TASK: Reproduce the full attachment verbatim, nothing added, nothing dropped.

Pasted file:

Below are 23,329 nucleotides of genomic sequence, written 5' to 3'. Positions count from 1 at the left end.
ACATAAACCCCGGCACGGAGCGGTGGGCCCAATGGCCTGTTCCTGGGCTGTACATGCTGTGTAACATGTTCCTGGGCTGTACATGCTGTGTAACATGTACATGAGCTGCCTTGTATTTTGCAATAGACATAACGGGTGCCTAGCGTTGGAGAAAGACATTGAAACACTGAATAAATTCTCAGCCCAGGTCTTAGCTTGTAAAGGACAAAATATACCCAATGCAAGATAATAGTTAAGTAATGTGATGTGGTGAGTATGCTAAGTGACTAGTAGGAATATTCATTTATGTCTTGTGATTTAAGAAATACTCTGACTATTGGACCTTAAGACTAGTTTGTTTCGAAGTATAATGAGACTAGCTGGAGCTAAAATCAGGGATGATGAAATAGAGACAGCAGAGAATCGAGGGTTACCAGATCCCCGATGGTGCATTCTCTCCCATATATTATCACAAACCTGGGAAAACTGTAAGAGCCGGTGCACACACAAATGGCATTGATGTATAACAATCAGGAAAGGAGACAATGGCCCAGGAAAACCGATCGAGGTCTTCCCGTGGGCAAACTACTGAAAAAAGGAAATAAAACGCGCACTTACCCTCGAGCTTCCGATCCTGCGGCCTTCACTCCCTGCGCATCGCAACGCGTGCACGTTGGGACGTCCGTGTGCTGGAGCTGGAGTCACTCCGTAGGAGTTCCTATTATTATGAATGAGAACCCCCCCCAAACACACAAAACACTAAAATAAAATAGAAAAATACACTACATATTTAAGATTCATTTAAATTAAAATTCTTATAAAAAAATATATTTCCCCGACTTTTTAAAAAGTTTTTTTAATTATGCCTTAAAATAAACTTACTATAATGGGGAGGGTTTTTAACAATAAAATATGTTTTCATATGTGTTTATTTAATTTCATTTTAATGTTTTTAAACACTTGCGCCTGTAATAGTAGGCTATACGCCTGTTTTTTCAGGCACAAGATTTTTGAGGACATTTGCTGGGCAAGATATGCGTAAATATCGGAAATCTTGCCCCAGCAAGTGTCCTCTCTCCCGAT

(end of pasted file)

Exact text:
Below are 23,329 nucleotides of genomic sequence, written 5' to 3'. Positions count from 1 at the left end.
ACATAAACCCCGGCACGGAGCGGTGGGCCCAATGGCCTGTTCCTGGGCTGTACATGCTGTGTAACATGTTCCTGGGCTGTACATGCTGTGTAACATGTACATGAGCTGCCTTGTATTTTGCAATAGACATAACGGGTGCCTAGCGTTGGAGAAAGACATTGAAACACTGAATAAATTCTCAGCCCAGGTCTTAGCTTGTAAAGGACAAAATATACCCAATGCAAGATAATAGTTAAGTAATGTGATGTGGTGAGTATGCTAAGTGACTAGTAGGAATATTCATTTATGTCTTGTGATTTAAGAAATACTCTGACTATTGGACCTTAAGACTAGTTTGTTTCGAAGTATAATGAGACTAGCTGGAGCTAAAATCAGGGATGATGAAATAGAGACAGCAGAGAATCGAGGGTTACCAGATCCCCGATGGTGCATTCTCTCCCATATATTATCACAAACCTGGGAAAACTGTAAGAGCCGGTGCACACACAAATGGCATTGATGTATAACAATCAGGAAAGGAGACAATGGCCCAGGAAAACCGATCGAGGTCTTCCCGTGGGCAAACTACTGAAAAAAGGAAATAAAACGCGCACTTACCCTCGAGCTTCCGATCCTGCGGCCTTCACTCCCTGCGCATCGCAACGCGTGCACGTTGGGACGTCCGTGTGCTGGAGCTGGAGTCACTCCGTAGGAGTTCCTATTATTATGAATGAGAACCCCCCCCAAACACACAAAACACTAAAATAAAATAGAAAAATACACTACATATTTAAGATTCATTTAAATTAAAATTCTTATAAAAAAATATATTTCCCCGACTTTTTAAAAAGTTTTTTTAATTATGCCTTAAAATAAACTTACTATAATGGGGAGGGTTTTTAACAATAAAATATGTTTTCATATGTGTTTATTTAATTTCATTTTAATGTTTTTAAACACTTGCGCCTGTAATAGTAGGCTATACGCCTGTTTTTTCAGGCACAAGATTTTTGAGGACATTTGCTGGGCAAGATATGCGTAAATATCGGAAATCTTGCCCCAGCAAGTGTCCTCTCTCCCGAT